Mary McLeod Bethune

Mary McLeod Bethune was a great leader of the twentieth century. This famous American grew up amid poverty and racism in the Post Civil War South. Born the daughter of former slaves, she grew up to become a champion for women’s rights and racial equality – an American leader dedicated to education, freedom, and justice for all.

The Early Years

Born on July 10, 1875, as the 15th of 17 children, Mary McLeod Bethune was the first member of her family not born into slavery. Very early in life her dedication was obvious. She first showed it in her desire to learn to read. In 1882, she became the only one of the 17 children in her family to attend the black school opened by missionaries in her hometown of Mayesville, South Carolina. Mary shared her learning, teaching her brothers and sisters to read as well as helping her father read his business contracts to make sure he wasn’t being cheated.


In 1893, Mary received a scholarship to a school in North Carolina. There Mary discovered her talent for teaching. Next she went to Moody Bible Institute in Chicago. She completed her studies, but in1895 she was rejected for missionary work in Africa because she was black. Mary then returned to Mayesville to begin her teaching career at the school where she had once been a student.

After her marriage in 1898 to Alburtus Bethune, a fellow teacher, Mary continued teaching at several private black schools. These were the only schools to serve black youths who wanted to continue their education since no public high schools would accept black students. As a result, Mary decided to open a public school for black students.

She searched the South, looking for a location for her school that would do the most good for the greatest number of her people. In 1900 she opened two schools in Palatka, Florida. Soon she moved to Daytona with her son Albert. In 1904, with very little money and an unshakable faith, she opened the doors of Daytona Educational and Industrial Training School for Girls. Five black students were enrolled in the temporary building, an old rented house. The school was originally designed to teach basic academic skills as well as various practical arts and crafts.

Mary McLeod Bethune’s mission grew to meet the needs of the surrounding black community. It expanded to include a farm, a high school, and a nursing school. She began teaching adults to read and opened her school library to blacks in the community, who at that time were not allowed to use the public library. She also opened a hospital for the blacks who were discriminated against by the local white hospital. Finally, in 1923 Mary’s school merged with the Cookman Institute and became Bethune-Cookman College. Mary served as the president of this well-known institution until 1942.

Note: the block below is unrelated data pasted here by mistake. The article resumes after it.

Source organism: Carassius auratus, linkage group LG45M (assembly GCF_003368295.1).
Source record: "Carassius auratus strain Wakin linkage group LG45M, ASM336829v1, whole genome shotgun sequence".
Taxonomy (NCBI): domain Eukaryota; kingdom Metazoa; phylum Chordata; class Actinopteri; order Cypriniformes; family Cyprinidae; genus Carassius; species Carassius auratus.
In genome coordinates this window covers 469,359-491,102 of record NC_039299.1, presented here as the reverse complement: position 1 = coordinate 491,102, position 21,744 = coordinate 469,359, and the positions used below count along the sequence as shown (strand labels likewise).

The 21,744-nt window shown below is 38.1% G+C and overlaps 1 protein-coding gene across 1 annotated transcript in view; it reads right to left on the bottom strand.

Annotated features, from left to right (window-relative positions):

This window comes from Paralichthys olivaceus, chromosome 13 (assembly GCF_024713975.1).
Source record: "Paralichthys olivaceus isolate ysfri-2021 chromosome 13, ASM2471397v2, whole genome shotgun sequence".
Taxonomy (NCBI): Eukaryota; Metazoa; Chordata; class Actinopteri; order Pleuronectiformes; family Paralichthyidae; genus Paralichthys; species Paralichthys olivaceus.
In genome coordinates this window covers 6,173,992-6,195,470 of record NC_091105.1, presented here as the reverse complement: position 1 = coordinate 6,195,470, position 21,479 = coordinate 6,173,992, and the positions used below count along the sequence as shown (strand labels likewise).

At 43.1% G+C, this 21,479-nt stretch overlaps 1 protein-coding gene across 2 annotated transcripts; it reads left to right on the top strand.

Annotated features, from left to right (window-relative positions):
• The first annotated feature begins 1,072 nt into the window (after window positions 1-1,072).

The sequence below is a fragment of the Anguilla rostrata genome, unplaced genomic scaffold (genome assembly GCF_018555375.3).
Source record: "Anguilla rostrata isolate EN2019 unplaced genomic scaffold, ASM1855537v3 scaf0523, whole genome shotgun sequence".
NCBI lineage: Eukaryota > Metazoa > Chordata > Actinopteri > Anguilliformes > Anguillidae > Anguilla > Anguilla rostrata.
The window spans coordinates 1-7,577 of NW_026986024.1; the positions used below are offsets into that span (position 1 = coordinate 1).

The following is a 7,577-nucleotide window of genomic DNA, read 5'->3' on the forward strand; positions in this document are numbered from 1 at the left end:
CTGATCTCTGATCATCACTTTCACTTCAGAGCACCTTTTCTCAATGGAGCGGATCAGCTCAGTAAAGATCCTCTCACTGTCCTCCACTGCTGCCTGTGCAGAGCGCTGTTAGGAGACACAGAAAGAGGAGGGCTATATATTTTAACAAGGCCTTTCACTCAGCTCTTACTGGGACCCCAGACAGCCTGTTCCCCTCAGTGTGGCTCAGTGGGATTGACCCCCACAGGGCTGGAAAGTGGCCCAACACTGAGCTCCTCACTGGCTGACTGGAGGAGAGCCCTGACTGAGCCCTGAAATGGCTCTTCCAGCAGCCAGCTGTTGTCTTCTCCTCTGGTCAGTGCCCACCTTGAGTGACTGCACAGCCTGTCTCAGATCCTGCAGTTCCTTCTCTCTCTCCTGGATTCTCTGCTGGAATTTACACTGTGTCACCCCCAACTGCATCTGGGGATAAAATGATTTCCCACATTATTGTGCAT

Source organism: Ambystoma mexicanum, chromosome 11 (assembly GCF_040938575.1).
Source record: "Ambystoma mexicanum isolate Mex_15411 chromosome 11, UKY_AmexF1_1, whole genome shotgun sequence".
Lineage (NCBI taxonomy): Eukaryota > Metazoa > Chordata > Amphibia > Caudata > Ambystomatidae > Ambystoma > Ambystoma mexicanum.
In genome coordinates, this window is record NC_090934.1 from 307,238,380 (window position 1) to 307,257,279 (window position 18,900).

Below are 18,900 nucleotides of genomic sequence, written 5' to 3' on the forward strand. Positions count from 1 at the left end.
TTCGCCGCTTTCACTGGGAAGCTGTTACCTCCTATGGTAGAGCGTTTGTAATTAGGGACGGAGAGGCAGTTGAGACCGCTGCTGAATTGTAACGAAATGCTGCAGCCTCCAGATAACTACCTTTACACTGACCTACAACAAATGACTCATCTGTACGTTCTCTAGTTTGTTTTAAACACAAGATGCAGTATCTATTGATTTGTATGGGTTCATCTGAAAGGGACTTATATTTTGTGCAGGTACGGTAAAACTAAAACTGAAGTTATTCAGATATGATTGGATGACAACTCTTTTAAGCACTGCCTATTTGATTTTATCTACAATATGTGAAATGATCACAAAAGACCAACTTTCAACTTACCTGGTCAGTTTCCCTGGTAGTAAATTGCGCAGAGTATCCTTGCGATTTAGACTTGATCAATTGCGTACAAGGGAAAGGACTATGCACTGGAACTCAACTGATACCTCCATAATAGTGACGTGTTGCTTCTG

Political Activities

Mary McLeod Bethune always found time to work with others around the country fighting for the rights of women and blacks. She and eleven other teachers from her school supported the Nineteenth Amendment that gave women the right to vote, and she campaigned vigorously with other women’s rights leaders of the day. She also founded the National Council of Negro Women in 1935 and served as a member of the Black Cabinet to provide a unified voice for black women.

Mary McLeod Bethune spent her life devoted to her philosophy of universal love and working for the rights of all human beings. Even the White House heard her voice. In 1928, President Coolidge invited her to his Child Welfare Conference. In 1930, President Hoover appointed her to the White House Conference on Child Health because of her experience in education. From 1935 to 1944, she served as a special advisor on Minority Affairs. She became the first black woman to lead a federal agency, serving as the Director of the Division of Negro Affairs and working with President Roosevelt and his wife Eleanor. In addition, she traveled to Liberia as the personal representative of President Truman in 1952.


Throughout her life, Mary McLeod Bethune influenced legislation affecting blacks and women. She continued to be an important voice until her death in 1955 at the age of 79. Mary McLeod Bethune lived her life by her words: “The drums of Africa still beat in my heart. They will never let me rest while there is a single Negro boy or girl without a chance to prove his worth.”

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